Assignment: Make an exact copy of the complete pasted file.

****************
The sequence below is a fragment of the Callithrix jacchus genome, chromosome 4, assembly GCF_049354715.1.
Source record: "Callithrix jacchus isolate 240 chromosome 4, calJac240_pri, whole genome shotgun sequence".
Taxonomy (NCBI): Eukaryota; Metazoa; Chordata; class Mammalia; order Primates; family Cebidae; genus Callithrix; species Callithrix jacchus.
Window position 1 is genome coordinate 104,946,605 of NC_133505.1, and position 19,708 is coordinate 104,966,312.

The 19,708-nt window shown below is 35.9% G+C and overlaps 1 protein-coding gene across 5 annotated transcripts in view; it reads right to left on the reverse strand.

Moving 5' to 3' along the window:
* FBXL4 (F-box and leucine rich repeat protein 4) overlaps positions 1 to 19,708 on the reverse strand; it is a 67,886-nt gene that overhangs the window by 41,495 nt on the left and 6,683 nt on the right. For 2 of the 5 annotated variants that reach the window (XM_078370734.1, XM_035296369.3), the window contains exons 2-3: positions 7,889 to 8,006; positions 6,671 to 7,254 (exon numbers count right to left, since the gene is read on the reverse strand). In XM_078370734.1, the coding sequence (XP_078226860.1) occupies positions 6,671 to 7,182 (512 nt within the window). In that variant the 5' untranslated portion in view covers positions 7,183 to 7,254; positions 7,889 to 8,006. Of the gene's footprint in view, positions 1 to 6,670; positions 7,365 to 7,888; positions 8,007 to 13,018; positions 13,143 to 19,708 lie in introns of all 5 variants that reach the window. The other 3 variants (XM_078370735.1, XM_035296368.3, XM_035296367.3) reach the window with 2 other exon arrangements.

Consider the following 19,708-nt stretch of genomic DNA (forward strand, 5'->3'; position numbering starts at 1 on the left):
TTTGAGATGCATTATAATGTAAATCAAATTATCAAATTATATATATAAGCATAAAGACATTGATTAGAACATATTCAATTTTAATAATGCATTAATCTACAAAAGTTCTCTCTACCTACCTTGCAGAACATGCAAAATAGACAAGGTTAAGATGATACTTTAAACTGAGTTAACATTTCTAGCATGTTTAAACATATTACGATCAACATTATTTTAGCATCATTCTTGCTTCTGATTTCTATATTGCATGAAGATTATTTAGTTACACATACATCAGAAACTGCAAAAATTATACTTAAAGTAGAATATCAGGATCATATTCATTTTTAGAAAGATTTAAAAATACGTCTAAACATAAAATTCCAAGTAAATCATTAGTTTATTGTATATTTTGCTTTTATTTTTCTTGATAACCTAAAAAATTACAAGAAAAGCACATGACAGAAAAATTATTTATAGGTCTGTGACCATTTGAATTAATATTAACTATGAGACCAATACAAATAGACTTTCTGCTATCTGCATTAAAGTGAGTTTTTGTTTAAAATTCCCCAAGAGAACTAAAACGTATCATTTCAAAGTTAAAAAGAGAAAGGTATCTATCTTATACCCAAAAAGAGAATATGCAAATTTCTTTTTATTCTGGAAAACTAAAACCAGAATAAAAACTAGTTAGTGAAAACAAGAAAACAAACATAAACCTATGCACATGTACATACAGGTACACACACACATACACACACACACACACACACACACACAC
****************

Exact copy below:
The sequence below is a fragment of the Callithrix jacchus genome, chromosome 4, assembly GCF_049354715.1.
Source record: "Callithrix jacchus isolate 240 chromosome 4, calJac240_pri, whole genome shotgun sequence".
Taxonomy (NCBI): Eukaryota; Metazoa; Chordata; class Mammalia; order Primates; family Cebidae; genus Callithrix; species Callithrix jacchus.
Window position 1 is genome coordinate 104,946,605 of NC_133505.1, and position 19,708 is coordinate 104,966,312.

The 19,708-nt window shown below is 35.9% G+C and overlaps 1 protein-coding gene across 5 annotated transcripts in view; it reads right to left on the reverse strand.

Moving 5' to 3' along the window:
* FBXL4 (F-box and leucine rich repeat protein 4) overlaps positions 1 to 19,708 on the reverse strand; it is a 67,886-nt gene that overhangs the window by 41,495 nt on the left and 6,683 nt on the right. For 2 of the 5 annotated variants that reach the window (XM_078370734.1, XM_035296369.3), the window contains exons 2-3: positions 7,889 to 8,006; positions 6,671 to 7,254 (exon numbers count right to left, since the gene is read on the reverse strand). In XM_078370734.1, the coding sequence (XP_078226860.1) occupies positions 6,671 to 7,182 (512 nt within the window). In that variant the 5' untranslated portion in view covers positions 7,183 to 7,254; positions 7,889 to 8,006. Of the gene's footprint in view, positions 1 to 6,670; positions 7,365 to 7,888; positions 8,007 to 13,018; positions 13,143 to 19,708 lie in introns of all 5 variants that reach the window. The other 3 variants (XM_078370735.1, XM_035296368.3, XM_035296367.3) reach the window with 2 other exon arrangements.

Consider the following 19,708-nt stretch of genomic DNA (forward strand, 5'->3'; position numbering starts at 1 on the left):
TTTGAGATGCATTATAATGTAAATCAAATTATCAAATTATATATATAAGCATAAAGACATTGATTAGAACATATTCAATTTTAATAATGCATTAATCTACAAAAGTTCTCTCTACCTACCTTGCAGAACATGCAAAATAGACAAGGTTAAGATGATACTTTAAACTGAGTTAACATTTCTAGCATGTTTAAACATATTACGATCAACATTATTTTAGCATCATTCTTGCTTCTGATTTCTATATTGCATGAAGATTATTTAGTTACACATACATCAGAAACTGCAAAAATTATACTTAAAGTAGAATATCAGGATCATATTCATTTTTAGAAAGATTTAAAAATACGTCTAAACATAAAATTCCAAGTAAATCATTAGTTTATTGTATATTTTGCTTTTATTTTTCTTGATAACCTAAAAAATTACAAGAAAAGCACATGACAGAAAAATTATTTATAGGTCTGTGACCATTTGAATTAATATTAACTATGAGACCAATACAAATAGACTTTCTGCTATCTGCATTAAAGTGAGTTTTTGTTTAAAATTCCCCAAGAGAACTAAAACGTATCATTTCAAAGTTAAAAAGAGAAAGGTATCTATCTTATACCCAAAAAGAGAATATGCAAATTTCTTTTTATTCTGGAAAACTAAAACCAGAATAAAAACTAGTTAGTGAAAACAAGAAAACAAACATAAACCTATGCACATGTACATACAGGTACACACACACATACACACACACACACACACACACACACAC